Iowa does it in one day. So does New Hampshire and, for that matter, most other states.
Not South Carolina.
The Palmetto State will hold its two presidential primaries a week apart. Republicans vote Jan. 19; Democrats, Jan. 26.
The cost to S.C. taxpayers -- about $800,000 more than having them on a single day.
The separate votes result from a single-minded determination by some party leaders to ensure the state's place in the national spotlight, an effort complicated by one party's rules and the scheduling chaos of the 2008 campaign.
To critics, it's a waste of money.
"What it fundamentally means is that you've got the taxpayers footing the tab for party-building activities," Republican Gov. Mark Sanford said.
"The truth of the matter is the Republican Party wants to have its day in the spotlight, the Democratic Party wants to have its day in the spotlight," says such as Hamp Atkins, the 5th District Republican chairman from Rock Hill. "And that's good for South Carolina."
While a handful of states hold their two presidential caucuses on different days, South Carolina appears to be the only one with primaries on separate dates, according to the National Conference of State Legislatures. That's despite the fact that legislators agreed this year that the state -- not the parties -- will pay for and run both primaries.
Running the two primaries is expected to cost about $2.6 million, with about $400,000 coming from candidate filing fees.
In the past, each party handled its own primary. Legislators approved the change this summer over Sanford's veto.
Part of the reason was to better manage the elections by using paid, not volunteer, precinct workers. It was also to avoid legal challenges. In 2000, Democrats unsuccessfully sued after Republicans proposed not opening some predominately black precincts in Greenville County. In 1996, the GOP closed 60 percent of the precincts statewide.
"The alternative to having the (state) run it is to have two parties to run a national campaign which they are not competent to run," says Sen. Vincent Sheheen, a Camden Democrat who sponsored the legislation.
"Everybody understood that it would cost more to have it on two separate dates, but the parties were opposing (a single date) -- especially the Republican Party. The overall good of having the (state) run it outweighed the negatives of having separate dates."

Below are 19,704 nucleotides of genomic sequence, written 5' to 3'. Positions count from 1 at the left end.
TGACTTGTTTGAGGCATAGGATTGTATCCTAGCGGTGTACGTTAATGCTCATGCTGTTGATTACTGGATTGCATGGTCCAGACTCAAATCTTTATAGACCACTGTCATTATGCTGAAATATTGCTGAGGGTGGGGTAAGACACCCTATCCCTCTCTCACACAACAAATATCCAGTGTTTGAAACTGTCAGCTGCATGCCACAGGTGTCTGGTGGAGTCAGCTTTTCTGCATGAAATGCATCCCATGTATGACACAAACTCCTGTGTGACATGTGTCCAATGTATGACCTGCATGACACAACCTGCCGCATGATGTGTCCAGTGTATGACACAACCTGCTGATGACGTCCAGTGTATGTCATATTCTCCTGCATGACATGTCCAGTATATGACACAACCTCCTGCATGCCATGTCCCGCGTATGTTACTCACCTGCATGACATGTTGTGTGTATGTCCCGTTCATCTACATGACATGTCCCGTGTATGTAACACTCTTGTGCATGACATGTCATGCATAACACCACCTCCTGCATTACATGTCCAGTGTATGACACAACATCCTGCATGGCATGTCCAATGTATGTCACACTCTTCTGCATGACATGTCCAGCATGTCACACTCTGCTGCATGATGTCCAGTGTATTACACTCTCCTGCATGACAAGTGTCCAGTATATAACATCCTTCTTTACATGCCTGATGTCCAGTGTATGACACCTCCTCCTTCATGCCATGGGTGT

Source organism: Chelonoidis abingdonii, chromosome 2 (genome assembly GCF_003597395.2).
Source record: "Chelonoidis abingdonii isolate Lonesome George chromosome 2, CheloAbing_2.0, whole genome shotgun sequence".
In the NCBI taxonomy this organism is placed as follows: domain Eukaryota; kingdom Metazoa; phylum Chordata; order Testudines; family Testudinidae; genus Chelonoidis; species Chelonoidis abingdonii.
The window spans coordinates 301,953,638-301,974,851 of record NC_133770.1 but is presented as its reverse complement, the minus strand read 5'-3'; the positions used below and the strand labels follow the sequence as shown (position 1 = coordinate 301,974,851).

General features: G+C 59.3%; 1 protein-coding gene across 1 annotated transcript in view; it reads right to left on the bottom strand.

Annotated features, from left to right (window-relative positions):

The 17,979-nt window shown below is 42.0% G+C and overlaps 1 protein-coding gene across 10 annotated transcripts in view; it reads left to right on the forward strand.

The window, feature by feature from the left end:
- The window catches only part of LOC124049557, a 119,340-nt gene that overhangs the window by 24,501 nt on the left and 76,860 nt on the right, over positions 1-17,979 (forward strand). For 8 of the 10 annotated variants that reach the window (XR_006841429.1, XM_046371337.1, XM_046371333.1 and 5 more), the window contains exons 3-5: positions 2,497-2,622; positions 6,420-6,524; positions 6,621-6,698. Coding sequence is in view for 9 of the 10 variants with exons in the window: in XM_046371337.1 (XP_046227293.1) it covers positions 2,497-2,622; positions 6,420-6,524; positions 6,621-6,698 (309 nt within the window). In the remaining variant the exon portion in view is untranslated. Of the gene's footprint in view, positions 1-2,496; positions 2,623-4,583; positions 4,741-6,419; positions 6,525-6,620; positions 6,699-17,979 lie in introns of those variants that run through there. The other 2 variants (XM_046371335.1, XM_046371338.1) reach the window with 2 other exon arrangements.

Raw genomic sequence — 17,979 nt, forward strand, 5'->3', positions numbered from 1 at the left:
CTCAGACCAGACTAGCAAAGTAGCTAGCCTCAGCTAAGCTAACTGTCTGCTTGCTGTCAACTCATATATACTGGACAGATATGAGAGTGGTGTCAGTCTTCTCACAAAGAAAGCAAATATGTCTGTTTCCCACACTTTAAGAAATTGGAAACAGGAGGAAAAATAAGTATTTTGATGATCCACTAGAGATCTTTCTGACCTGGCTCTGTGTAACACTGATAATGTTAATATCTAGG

Republicans originally scheduled their vote for Feb. 2; Democrats, for Jan. 29. Republicans particularly fought hard to preserve their "First in the South" status as Florida moved its elections to Jan. 29, and other states threatened to move up as well. The early dates give states and their voters more influence in a nominating process that essentially could be over by early February.
North Carolina's primaries for president and statewide offices aren't until May, long after the presidential races are likely to have been decided. That's kept N.C. voters on the sidelines, watching Campaign 2008 play out in places such as Iowa, New Hampshire and South Carolina.
"If we didn't have the ability to name our date in this process, there wouldn't be a presidential campaign set up in this state," says S.C. GOP chairman Katon Dawson.
Given the volatility, it wasn't until August that S.C. Republicans settled on Jan. 19. But Democrats were hobbled by national party rules, which had already reserved that date for Nevada's caucuses. So they moved up to the 26th. State Democratic Chairman Carol Fowler said she hoped Republicans would hold their primary on the same day.
"It would have saved the taxpayers money," she says. "But they were not willing to do that. I didn't have the choice of moving our date. They had the choice."
But Dawson says, "To partner with the Democrats would have made us very vulnerable to a Florida or a Louisiana or someone else to take the advantage and move ahead of South Carolina."
Hamp Atkins says S.C. voters are the beneficiaries of keeping early primaries.
"It's a great opportunity to meet (candidates) and talk to them and take the measure of a person without having to write a check," he says.
Others in both parties wish both primaries could have been consolidated.
"It's a very, very inefficient and poor use of taxpayer funds," says Glenn McCall, chairman of the York County GOP.
Joe Erwin, a former state Democratic chairman, says South Carolina is "not a rich state."
"We shouldn't be asking the taxpayers to pay twice," he says, "for something that could be done in a single day."
Jim Morrill- 704-358-5059.
Voters don't register by party in the Palmetto State, so can vote either primary, but not both.
Republicans vote Jan. 19. Democrats, Jan. 26.